The Laws decided upon by the Reichstag in Nuremberg have come as the heaviest of blows for the Jews in Germany. But they must create a basis on which a tolerable relationship becomes possible between the German and the Jewish people. The "Reichsvertretung der Deutschen Juden" is willing to contribute to this end with all its powers. A precondition for such a tolerable relationship is the hope that the Jews and Jewish communities of Germany will be enabled to keep a moral and economic means of existence by the halting of defamation and boycott.
The organization of the life of the Jews in Germany requires governmental recognition of an autonomous Jewish leadership. The Reichsvertretung der Juden in Deutschland is the agency competent to undertake this.
The most urgent tasks for the "Reichsvertretung", which it will press energetically and with full commitment, following the avenues it has previously taken, are:
Our own Jewish educational system must serve to prepare the youth to be upright Jews, secure in their faith, who will draw the strength to face the onerous demands which life will make on them from conscious solidarity with the Jewish community, from work for the Jewish present and faith in the Jewish future. In addition to transmitting knowledge, the Jewish schools must also serve in the systematic preparation for future occupations. With regard to preparation for emigration, particularly to Palestine, emphasis will be placed on guidance toward manual work and the study of the Hebrew language. The education and vocational training of girls must be directed to preparing them to carry out their responsibilities as upholders of the family and mothers of the next generation.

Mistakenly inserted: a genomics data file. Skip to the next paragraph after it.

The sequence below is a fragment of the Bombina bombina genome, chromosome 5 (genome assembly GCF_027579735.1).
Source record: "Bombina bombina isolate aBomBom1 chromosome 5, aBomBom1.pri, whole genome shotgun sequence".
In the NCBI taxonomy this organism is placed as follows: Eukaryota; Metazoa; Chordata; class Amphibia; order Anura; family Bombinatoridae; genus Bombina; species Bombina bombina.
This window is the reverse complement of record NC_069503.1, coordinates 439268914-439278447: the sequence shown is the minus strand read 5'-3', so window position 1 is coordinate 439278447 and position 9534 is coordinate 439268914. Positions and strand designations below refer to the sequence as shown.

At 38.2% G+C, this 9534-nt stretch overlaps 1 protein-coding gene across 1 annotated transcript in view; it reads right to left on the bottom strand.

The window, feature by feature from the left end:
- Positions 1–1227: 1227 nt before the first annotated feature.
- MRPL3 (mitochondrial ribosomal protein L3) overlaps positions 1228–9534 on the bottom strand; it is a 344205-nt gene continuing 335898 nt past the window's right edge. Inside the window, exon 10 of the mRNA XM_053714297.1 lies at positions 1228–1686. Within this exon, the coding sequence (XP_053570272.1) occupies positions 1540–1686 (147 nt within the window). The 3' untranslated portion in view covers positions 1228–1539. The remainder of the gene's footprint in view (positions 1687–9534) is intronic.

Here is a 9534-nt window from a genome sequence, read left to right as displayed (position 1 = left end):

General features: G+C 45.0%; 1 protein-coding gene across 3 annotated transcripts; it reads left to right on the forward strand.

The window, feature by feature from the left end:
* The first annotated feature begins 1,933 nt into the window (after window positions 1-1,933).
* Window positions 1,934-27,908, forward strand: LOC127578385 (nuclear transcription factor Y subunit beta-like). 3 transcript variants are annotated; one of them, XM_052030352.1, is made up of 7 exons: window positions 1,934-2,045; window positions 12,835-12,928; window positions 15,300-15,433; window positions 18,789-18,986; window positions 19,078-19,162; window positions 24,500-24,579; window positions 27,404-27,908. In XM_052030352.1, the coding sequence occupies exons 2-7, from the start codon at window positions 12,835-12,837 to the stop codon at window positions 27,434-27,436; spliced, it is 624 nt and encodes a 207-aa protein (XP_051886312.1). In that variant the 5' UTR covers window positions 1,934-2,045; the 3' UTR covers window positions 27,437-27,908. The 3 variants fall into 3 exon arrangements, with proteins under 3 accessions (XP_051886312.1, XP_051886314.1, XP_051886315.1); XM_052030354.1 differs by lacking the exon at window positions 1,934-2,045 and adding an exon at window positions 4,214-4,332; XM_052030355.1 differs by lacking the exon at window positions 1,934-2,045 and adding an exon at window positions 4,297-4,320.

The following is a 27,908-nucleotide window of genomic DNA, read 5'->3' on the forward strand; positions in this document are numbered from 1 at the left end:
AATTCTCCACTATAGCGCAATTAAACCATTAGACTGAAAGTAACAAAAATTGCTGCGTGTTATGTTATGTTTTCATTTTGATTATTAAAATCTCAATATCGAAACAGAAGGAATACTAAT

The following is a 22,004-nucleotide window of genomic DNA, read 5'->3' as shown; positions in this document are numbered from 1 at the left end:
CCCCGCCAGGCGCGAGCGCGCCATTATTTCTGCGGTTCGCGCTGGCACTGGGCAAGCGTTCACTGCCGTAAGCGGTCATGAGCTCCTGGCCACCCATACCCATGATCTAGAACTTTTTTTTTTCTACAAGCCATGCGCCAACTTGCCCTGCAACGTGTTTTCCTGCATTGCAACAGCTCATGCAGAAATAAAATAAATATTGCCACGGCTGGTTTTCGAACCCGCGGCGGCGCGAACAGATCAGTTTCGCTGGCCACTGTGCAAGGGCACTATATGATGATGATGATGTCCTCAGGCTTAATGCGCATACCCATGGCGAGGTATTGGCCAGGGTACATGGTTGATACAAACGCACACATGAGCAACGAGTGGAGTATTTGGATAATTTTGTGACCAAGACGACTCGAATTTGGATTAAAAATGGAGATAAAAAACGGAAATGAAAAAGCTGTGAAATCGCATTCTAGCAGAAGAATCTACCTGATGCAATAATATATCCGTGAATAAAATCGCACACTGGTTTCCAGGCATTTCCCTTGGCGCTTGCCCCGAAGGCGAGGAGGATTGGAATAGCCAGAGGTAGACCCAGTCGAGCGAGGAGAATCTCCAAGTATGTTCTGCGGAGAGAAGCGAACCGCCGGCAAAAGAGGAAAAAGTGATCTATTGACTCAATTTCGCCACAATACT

Sinti and RomaEdit
Nazi Germany began persecution of the Romani as early as 1936 when they began to transfer the people to municipal internment camps on the outskirts of cities, a prelude to the deportation of 23,000 Gypsies to concentration camps. "Pure-blooded" Gypsies were considered by the Nazis to be Aryan, however, only about 10% were categorized as such.
Heinrich Himmler suggested creating a "Gypsy Law" to separate Gypsies from the German people:
The aim of measures taken by the State to defend the homogeneity of the German nation must be the physical separation of Gypsydom from the German nation, the prevention of miscegenation, and finally, the regulation of the way of life of pure and part-Gypsies. The necessary legal foundation can only be created through a Gypsy Law, which prevents further intermingling of blood, and which regulates all the most pressing questions which go together with the existences of Gypsies in the living space of the German nation.
A "Gypsy Law" to the liking of Himmler was never passed.